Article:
Children – The Innocent Bystanders of Divorce
Divorce, in many cases, has a life-altering impact on a child’s development and well-being. Given that one out of every two marriages ends in divorce, thousands of children are impacted each year. Divorce places enormous stress on a child trying to adjust to new feelings and rapidly changing situations in their lives. The resulting instability often leads to resentment towards the child’s parents and a difficulty acclimating to all the abrupt and immediate changes in a child’s life.
Children perceive divorce as a very traumatic event and are very concerned about their security. Many children internalize the dissolution and blame themselves for the breakup. They are scared that both parents may leave them.
Some very disturbing research on children and divorce has just been released by the Census Bureau Study, “The Marital Events of Americans: 2009”.
*1.5% of US children live in the home of a parent who divorced in the last year. The average age of the child is 9.8 yrs. old and the male/female ration is 1:1.
*64% of the children were White, non- Hispanic children, with the largest percentage living in the South (41%).
*Children living with a divorced parent are likely to be in a household below the poverty level (28%) and more likely to be living in a rented home (53%).
*Most children live in a mother headed households (73%). Because mothers have lower earning potential in the labor force, the family often lives below the poverty level.
*These children of divorce are often living with their parents’ unmarried partner (13%). Only 5% of the children are living in a household with a married couple.
Children of divorce often suffer from anxiety, depression and reduced self-esteem issues. Robert Hughes, associate professor in the Dept. of Human Development and Family Science, Ohio State University, found that children from divorce are more aggressive and more likely to get in to trouble with school authorities or police during adolescence. Also children from divorce are more vulnerable to becoming a victim of violence or become a perpetrator of violent acts on themselves and or others.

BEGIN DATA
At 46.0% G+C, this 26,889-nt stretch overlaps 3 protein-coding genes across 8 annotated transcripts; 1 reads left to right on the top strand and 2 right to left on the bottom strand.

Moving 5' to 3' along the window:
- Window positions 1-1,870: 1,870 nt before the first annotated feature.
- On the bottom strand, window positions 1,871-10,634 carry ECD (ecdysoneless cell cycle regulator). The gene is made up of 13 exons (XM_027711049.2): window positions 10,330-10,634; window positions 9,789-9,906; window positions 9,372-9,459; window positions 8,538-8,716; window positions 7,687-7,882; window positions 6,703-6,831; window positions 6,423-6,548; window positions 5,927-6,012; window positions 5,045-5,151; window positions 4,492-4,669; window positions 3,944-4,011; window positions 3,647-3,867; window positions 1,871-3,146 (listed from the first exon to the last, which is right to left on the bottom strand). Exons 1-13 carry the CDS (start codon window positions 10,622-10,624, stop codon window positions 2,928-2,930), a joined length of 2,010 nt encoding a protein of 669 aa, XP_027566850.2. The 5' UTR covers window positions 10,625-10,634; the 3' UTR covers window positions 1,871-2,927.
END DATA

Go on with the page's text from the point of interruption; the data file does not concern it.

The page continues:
If you are considering divorce, carefully consider the impact on your children. To help children through this difficult time, parents must realize and accept that they are responsible for this situation and that their children often suffer as a result of the parent’s decision.
Parents should be very sensitive to the child’s emotional needs to ensure the best possible adjustment of his or her mental, physical, spiritual well-being towards a healthy, responsible adult. Remember! Your child is the “Innocent Bystander.”
Seek professional help if you child is struggling with the changes in his or her life. Your attorney knows a resource that may be available to address your child’s pressing needs.
Parental Alienation – Rights for Texas Fathers
Parental Alienation Syndrome (PAS) is a generally recognized platform that may result in child abuse. This occurs when a custodial parent of a child from a separated family uses deception to deliberately alienate children from their non custodial parent.
If you are a victim of Parental Alienation Syndrome,Dallas fathers rights attorney Mark Nacol urges you to contact an attorney. Discuss your options. Formulate a plan to move forward. Do not give up your parental rights as a father.
Fathers Rights in Texas – Never Give Up!
Attorney Mark Nacol provides legal counsel and representation to help you protect and aggressively enforce your rights as a father.
Fathers Divorcing in Texas
As family relationships grow and develop, conflicts can arise. Family law provides guidelines and offers legal alternatives to remedy the issues family members often face.
At The Nacol Law Firm PC, Mark A. Nacol addresses the concerns of clients throughout Texas in a wide scope of family law matters that include:
- Modifications and post-divorce modifications
- Child custody and child support
- Visitation and residence restrictions
- Interstate jurisdiction
- Alimony and spousal support
- Paternity and voluntary legitimating
- Property division
- Prenuptial and marital and domestic relating agreements
- Post-marital agreements
- Enforcement of court orders
- Same-sex unions or same-sex marital conflicts and dissolution options
- Grandparent custody and visitation rights